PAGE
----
Joan Coscubiela 15/02/2021
Joan Coscubiela, member of legal cabinet and general secretary of workers CC.OO. union until 2008, Catalan MP for leftist formations until 2017. He confronted pro-independentist unilateralist declarations in an historic speech at Catalan Parliament 6 and 7 September 2017. In 2018 he participated in the creation of Grupo Pròleg, 5 6 a «group formed by personalities from the social and academic sphere “in order to” promote a reasonable solution to the institutional crisis in Catalonia and Spain. “
“As we feared, the drop in participation has been one of the protagonists of the electoral day. We return to the participation parameters prior to 2012, when Artur Mas launched “the national transition process”.
The electoral photo is that of a Catalan society fossilized in blocks that seem immovable. Catalonia has gone from being “one pèople” to being made up of watertight compartments, fed through a communicative umbilical cord by their respective media bubbles that play a determining role in the impermeability of the blocks. But within each of the spaces there is a lot of diversity –especially social and cultural– and more factors in common than what emerges from the non-communicating electoral vessels.
Unlike in 2017, in these elections there has not been a single articulating axis of the citizen’s vote. The procés has ceased to be the great electoral polarizer, but the procés fatigue has not worn down the independence movement. Pandemic fatigue may have been channeled more towards abstention than change. And the disastrous management of the Catalan government does not seem to have been decisive. These may be some of the factors that explain the maintenance of the independence vote after ten years of blockade. In addition to the lack of an alternative that allows a way out of the conflict.
The frustration caused by the disappearance of the only available utopia, independence – in the lucid expression of Marina Subirats – has not taken its toll. Perhaps because there are still reactive elements, such as solidarity with the imprisoned pro-independence fellows, who unite very much. Also because returning to normality has been a powerful electoral brand, but it has not functioned as a replacement utopia with enough force.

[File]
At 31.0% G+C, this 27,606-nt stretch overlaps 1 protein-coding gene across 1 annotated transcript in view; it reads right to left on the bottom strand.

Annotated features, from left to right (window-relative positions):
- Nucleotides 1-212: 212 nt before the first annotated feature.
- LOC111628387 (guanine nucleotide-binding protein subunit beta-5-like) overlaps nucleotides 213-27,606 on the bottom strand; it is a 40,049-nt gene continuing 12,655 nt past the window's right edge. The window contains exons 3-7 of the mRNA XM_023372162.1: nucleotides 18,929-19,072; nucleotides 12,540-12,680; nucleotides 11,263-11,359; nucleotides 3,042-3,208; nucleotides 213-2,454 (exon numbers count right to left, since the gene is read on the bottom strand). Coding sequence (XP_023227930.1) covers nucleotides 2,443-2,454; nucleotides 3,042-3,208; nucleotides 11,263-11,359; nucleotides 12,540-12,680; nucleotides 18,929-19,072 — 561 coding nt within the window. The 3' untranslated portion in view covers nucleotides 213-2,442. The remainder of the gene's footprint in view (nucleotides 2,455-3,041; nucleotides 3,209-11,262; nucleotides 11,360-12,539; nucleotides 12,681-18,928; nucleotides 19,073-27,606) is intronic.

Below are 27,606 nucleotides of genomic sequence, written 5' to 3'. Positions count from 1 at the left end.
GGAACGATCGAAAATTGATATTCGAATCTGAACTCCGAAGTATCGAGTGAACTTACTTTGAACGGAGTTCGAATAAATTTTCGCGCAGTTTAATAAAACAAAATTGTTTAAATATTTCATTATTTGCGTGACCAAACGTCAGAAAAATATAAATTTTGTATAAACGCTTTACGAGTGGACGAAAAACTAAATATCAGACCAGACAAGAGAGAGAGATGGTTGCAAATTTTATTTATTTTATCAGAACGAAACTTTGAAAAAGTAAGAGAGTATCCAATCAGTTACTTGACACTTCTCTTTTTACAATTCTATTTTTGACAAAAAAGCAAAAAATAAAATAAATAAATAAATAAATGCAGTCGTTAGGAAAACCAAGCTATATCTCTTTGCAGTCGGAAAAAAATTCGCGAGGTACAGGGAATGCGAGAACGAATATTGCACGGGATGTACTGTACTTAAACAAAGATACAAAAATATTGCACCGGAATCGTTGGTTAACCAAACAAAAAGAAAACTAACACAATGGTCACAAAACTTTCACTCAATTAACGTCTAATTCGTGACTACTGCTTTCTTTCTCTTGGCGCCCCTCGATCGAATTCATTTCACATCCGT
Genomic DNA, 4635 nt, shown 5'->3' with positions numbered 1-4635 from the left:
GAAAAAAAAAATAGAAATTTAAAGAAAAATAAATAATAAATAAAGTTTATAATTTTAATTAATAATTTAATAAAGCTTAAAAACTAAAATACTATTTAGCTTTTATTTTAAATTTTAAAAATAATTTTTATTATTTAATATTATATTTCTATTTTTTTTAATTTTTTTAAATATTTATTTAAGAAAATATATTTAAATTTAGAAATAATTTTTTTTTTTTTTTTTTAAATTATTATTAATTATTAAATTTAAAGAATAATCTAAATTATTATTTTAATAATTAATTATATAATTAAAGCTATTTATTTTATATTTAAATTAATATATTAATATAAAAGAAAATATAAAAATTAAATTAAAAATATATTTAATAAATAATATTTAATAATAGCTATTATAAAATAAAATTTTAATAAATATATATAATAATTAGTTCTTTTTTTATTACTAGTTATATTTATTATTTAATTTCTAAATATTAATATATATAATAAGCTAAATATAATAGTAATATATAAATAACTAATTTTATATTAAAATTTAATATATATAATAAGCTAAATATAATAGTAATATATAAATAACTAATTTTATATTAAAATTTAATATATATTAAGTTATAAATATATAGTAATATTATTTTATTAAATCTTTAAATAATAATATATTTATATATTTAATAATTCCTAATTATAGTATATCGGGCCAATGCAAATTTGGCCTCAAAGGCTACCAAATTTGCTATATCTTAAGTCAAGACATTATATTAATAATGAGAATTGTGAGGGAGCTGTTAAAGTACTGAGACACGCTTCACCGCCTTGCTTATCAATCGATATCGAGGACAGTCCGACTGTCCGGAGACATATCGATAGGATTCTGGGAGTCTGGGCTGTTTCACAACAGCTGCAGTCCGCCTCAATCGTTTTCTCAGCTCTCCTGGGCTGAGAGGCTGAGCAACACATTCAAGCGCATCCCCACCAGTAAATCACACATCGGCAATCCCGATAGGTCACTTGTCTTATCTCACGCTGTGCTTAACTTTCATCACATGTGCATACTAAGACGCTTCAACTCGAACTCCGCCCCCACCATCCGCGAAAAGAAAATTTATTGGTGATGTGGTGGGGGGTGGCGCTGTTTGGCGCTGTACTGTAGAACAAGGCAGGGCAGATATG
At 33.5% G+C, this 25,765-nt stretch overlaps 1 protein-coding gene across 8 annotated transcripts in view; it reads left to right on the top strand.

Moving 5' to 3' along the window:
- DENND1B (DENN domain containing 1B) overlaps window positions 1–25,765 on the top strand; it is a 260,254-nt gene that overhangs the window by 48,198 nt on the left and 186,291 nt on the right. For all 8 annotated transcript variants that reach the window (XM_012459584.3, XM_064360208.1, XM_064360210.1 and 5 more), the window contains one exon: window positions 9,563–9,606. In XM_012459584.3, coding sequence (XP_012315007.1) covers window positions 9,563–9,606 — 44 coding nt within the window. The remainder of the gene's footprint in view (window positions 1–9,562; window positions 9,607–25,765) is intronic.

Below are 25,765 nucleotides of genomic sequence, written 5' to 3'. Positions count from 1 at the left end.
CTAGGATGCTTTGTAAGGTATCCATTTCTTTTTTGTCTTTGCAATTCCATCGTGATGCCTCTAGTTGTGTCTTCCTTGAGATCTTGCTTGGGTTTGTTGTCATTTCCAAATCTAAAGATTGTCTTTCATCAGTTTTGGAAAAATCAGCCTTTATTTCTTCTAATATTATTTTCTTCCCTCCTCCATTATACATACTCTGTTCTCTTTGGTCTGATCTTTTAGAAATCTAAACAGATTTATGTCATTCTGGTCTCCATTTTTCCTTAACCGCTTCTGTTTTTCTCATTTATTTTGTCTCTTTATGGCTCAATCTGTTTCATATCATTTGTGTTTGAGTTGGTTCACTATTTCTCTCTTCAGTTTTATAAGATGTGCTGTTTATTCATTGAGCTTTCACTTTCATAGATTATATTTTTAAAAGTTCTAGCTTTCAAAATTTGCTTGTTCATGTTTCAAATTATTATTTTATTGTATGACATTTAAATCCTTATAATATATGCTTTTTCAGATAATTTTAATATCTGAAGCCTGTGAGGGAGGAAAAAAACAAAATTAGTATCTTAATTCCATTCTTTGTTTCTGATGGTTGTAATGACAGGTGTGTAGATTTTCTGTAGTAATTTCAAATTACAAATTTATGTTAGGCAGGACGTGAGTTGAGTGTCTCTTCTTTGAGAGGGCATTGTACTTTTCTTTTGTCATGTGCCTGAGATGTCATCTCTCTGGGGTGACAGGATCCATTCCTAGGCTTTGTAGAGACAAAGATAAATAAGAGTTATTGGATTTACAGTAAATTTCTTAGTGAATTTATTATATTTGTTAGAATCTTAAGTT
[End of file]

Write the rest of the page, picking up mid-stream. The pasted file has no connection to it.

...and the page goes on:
The novelty of these elections is the commitment of a part of the citizenry in favor of building bridges, unlike the 2017 elections in which they voted to build trenches and barricades. And that offers a point of hope if we know how to manage it politically.
The electoral results seem to lead us to a new blockade. We continue to be bogged down and increasingly absorbed in an increasingly globalized world. The pro-independence side has a parliamentary majority, they can configure a government and perhaps they will, but they are incapable of governing, as these years have shown. There is an insomniac struggle between them and “Junts” aggravates this conflict, to the extent that it explicitly excludes half of Catalan society from its country project and that is unsustainable.
To save the blockade, avoid misrule and avoid the true risk of decline, there is no other way than to build bridges and agree to disagreement between the political forces “milloristes”[improvers] (the differentiation between “milloristes” and “empitjoradors” [worseners] is due to Raimon Obiols). This pact of disagreement is risky and will only be viable if pieces are moved from Spain, starting with the pardon of the pro-independence leaders. It is the moment of courageous leaderships that will only be viable if the citizens reward them and do not send them later to the graveyard of brave politicians. Salvador Illa’s announcement to present himself for the investiture opens a loophole to unblock the situation based on a transversal proposal, but it is such a narrow path that reality perhaps cannot travel it.